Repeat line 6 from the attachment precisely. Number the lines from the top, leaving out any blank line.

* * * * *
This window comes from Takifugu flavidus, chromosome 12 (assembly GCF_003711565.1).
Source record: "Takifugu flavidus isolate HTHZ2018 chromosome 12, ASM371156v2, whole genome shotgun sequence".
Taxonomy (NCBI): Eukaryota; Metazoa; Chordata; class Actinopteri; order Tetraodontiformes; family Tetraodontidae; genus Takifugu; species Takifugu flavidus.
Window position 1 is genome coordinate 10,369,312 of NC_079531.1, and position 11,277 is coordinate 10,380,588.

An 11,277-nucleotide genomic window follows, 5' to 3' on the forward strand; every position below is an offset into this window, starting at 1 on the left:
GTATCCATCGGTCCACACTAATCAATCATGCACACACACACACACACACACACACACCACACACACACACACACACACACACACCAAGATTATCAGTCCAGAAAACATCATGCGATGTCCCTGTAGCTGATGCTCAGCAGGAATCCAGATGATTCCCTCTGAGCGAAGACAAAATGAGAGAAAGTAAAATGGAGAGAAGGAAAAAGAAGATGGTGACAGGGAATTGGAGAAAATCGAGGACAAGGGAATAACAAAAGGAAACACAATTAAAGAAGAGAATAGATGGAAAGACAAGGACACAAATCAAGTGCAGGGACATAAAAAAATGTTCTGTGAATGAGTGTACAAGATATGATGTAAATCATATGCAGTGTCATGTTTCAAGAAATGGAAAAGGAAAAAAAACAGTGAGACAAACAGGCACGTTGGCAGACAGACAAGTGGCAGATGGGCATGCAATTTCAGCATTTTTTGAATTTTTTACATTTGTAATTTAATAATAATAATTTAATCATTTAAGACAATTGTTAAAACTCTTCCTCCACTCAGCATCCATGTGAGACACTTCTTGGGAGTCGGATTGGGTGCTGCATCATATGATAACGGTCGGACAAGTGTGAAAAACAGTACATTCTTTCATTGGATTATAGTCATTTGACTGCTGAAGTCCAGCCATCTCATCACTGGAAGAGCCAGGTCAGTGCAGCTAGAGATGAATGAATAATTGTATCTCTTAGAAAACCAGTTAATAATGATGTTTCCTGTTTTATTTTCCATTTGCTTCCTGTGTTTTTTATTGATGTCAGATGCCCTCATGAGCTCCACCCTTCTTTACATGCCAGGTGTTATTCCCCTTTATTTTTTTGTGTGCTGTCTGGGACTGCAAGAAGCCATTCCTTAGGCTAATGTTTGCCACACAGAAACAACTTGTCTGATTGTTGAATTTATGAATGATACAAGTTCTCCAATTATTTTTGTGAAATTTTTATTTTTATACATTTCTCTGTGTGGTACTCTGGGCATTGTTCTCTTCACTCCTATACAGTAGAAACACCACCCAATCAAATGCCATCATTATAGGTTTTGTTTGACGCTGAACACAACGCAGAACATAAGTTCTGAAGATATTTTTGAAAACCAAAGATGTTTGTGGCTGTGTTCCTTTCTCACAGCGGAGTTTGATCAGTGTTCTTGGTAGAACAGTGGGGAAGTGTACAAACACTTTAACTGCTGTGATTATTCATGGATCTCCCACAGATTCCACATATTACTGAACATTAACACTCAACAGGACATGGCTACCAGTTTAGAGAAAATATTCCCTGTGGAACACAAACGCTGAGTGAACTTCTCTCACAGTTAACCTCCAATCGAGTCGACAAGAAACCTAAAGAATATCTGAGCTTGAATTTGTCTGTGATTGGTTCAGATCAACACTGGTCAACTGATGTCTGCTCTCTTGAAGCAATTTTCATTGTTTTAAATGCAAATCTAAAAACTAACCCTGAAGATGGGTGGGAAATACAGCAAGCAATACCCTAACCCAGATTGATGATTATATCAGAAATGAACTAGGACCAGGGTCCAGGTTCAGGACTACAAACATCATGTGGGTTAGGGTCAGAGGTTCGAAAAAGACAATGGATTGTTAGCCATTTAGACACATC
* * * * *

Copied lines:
GTATCCATCGGTCCACACTAATCAATCATGCACACACACACACACACACACACACACCACACACACACACACACACACACACACCAAGATTATCAGTCCAGAAAACATCATGCGATGTCCCTGTAGCTGATGCTCAGCAGGAATCCAGATGATTCCCTCTGAGCGAAGACAAAATGAGAGAAAGTAAAATGGAGAGAAGGAAAAAGAAGATGGTGACAGGGAATTGGAGAAAATCGAGGACAAGGGAATAACAAAAGGAAACACAATTAAAGAAGAGAATAGATGGAAAGACAAGGACACAAATCAAGTGCAGGGACATAAAAAAATGTTCTGTGAATGAGTGTACAAGATATGATGTAAATCATATGCAGTGTCATGTTTCAAGAAATGGAAAAGGAAAAAAAACAGTGAGACAAACAGGCACGTTGGCAGACAGACAAGTGGCAGATGGGCATGCAATTTCAGCATTTTTTGAATTTTTTACATTTGTAATTTAATAATAATAATTTAATCATTTAAGACAATTGTTAAAACTCTTCCTCCACTCAGCATCCATGTGAGACACTTCTTGGGAGTCGGATTGGGTGCTGCATCATATGATAACGGTCGGACAAGTGTGAAAAACAGTACATTCTTTCATTGGATTATAGTCATTTGACTGCTGAAGTCCAGCCATCTCATCACTGGAAGAGCCAGGTCAGTGCAGCTAGAGATGAATGAATAATTGTATCTCTTAGAAAACCAGTTAATAATGATGTTTCCTGTTTTATTTTCCATTTGCTTCCTGTGTTTTTTATTGATGTCAGATGCCCTCATGAGCTCCACCCTTCTTTACATGCCAGGTGTTATTCCCCTTTATTTTTTTGTGTGCTGTCTGGGACTGCAAGAAGCCATTCCTTAGGCTAATGTTTGCCACACAGAAACAACTTGTCTGATTGTTGAATTTATGAATGATACAAGTTCTCCAATTATTTTTGTGAAATTTTTATTTTTATACATTTCTCTGTGTGGTACTCTGGGCATTGTTCTCTTCACTCCTATACAGTAGAAACACCACCCAATCAAATGCCATCATTATAGGTTTTGTTTGACGCTGAACACAACGCAGAACATAAGTTCTGAAGATATTTTTGAAAACCAAAGATGTTTGTGGCTGTGTTCCTTTCTCACAGCGGAGTTTGATCAGTGTTCTTGGTAGAACAGTGGGGAAGTGTACAAACACTTTAACTGCTGTGATTATTCATGGATCTCCCACAGATTCCACATATTACTGAACATTAACACTCAACAGGACATGGCTACCAGTTTAGAGAAAATATTCCCTGTGGAACACAAACGCTGAGTGAACTTCTCTCACAGTTAACCTCCAATCGAGTCGACAAGAAACCTAAAGAATATCTGAGCTTGAATTTGTCTGTGATTGGTTCAGATCAACACTGGTCAACTGATGTCTGCTCTCTTGAAGCAATTTTCATTGTTTTAAATGCAAATCTAAAAACTAACCCTGAAGATGGGTGGGAAATACAGCAAGCAATACCCTAACCCAGATTGATGATTATATCAGAAATGAACTAGGACCAGGGTCCAGGTTCAGGACTACAAACATCATGTGGGTTAGGGTCAGAGGTTCGAAAAAGACAATGGATTGTTAGCCATTTAGACACATC